Lingo basics

-- exercise II, March 15, 2000 --


I. Controlling navigation.
II. Text input.
III. Animation by cast member shifting.
IV. Rubberbanding.
V. Autonomous time-based behavior.


The Well-Mannered Alien. Type your name and the generic category of your significant other (wife, dog, laptop, etc) to be politely greeted.


This module looks at basic text input and output in Lingo. The main data type for text manipulation is the text field. This is a fairly versatile structure with several useful Lingo primitives for user interaction with text data.


The image and the text field for the alien greeting are constructed in advance. The text field is set to contain the greeting phrase, with generic placeholder words for the name and S.O. type.

The playback of the movie loops in one single frame. When the movie starts, the sprites containing the greeting image and text field are made invisible.

The Greet button is given a sprite handler that is called when the user clicks the mouse on the button. The handler replaces the placeholder words in the greeting text field with the current contents of the name and S.O. type fields. Then, it makes the image and text field of the greeting visible.

Watch out for the case where the user types more than one word in one of the input fields! To make sure that the word substitution works correctly, you may want to reset the contents of the greeting text field every time before word substitution.

Relevant Lingo  

A cast member of the text field type can be manipulated quite flexibly from Lingo code. Here are a few primitives you will need for this exercise.

the text of member. Contains the full text currently stored in the field.

word <number> of line <number> of member. A way of specifying a single word in a multi-line text field.

put <something> into <container>. Used to put text strings into text fields or strings.

&. String concatenation.

For example, here is a line from the handler that substitutes the placeholder words in the greeting text field with what is currently in the name and S.O. type fields.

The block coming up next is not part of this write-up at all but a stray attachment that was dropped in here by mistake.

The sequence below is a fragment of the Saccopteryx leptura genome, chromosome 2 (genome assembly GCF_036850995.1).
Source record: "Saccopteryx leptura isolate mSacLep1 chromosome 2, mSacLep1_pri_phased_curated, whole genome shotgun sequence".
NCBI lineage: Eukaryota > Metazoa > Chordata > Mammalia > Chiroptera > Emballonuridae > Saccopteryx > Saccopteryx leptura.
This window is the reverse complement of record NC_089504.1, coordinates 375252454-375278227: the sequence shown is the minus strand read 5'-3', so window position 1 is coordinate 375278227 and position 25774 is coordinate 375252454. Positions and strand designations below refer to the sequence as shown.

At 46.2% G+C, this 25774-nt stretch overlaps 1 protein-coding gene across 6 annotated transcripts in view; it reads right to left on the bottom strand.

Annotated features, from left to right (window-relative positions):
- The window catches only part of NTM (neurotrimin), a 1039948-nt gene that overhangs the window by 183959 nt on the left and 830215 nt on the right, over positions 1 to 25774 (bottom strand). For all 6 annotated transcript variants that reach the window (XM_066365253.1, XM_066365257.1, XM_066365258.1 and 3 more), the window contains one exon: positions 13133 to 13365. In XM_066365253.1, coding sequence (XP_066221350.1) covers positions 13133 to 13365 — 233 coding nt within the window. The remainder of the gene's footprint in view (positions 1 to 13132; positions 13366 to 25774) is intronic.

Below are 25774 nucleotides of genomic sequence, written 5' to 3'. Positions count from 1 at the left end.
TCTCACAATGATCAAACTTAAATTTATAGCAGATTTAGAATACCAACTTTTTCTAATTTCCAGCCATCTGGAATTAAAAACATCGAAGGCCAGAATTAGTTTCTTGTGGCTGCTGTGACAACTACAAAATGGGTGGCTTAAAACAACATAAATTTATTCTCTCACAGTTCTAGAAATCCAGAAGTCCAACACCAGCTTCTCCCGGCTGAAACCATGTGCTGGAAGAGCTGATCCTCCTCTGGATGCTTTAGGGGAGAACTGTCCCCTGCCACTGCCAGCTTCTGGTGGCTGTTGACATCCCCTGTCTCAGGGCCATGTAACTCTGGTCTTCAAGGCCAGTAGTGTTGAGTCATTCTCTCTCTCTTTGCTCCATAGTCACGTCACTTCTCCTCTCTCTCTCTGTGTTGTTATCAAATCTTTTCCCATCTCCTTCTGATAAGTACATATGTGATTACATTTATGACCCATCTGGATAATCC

put (the text of member "nameField" & ".")into->
  word 2 of line 1 of member "greetingsField"

(The symbol "->" is not part of the Lingo code. It means that all of the above should really be on one line in the Script window.)

the visible of sprite. A property that has the values TRUE and FALSE. Can be tested and set in Lingo code.

on startMovie. A handler that you put in a movie script. It is called when the movie starts playing. Note: It might be tricky to create a movie script. A safe way is to open the Script window from the Window menu, click the plus sign to create a new script, click the info ("i") icon and set the type to Movie in the Type menu of the Cast Member Properties dialog.

Defining your own handlers  

You may find that it is a good idea to reset the greeting text field every time you want to to do a new substitution (i.e., every time the user clicks the Greet button). You also need to reset the field when the movie starts.

This calls for a handler of your own, that you can call both from the startMovie handler and the Greet button mouseUp handler. What you do is to write a new handler in the movie script, that responds to an event that we might call resetGreetings:

on resetGreetings
  put "Greetings, <name>" into ->
    line 1 of member "greetingsField"
  put "How is your <sotype>" into ->
    line 2 of member "greetingsField"
end resetGreetings

(Note the "->" symbols again. The whole put statement should be on one line in the Script window.)

Now you can call the resetGreetings handler whenever you want. For example, your startMovie handler may look like this:

on startMovie
  set the visible of sprite 12 to FALSE
  set the visible of sprite 13 to FALSE
end startMovie

(Provided that your greetings image and text field are in sprites 12 and 13.)